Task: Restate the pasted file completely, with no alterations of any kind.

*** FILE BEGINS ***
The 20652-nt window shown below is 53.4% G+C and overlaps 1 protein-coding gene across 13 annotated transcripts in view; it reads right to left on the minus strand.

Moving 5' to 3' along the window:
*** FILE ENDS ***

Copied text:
The 20652-nt window shown below is 53.4% G+C and overlaps 1 protein-coding gene across 13 annotated transcripts in view; it reads right to left on the minus strand.

Moving 5' to 3' along the window: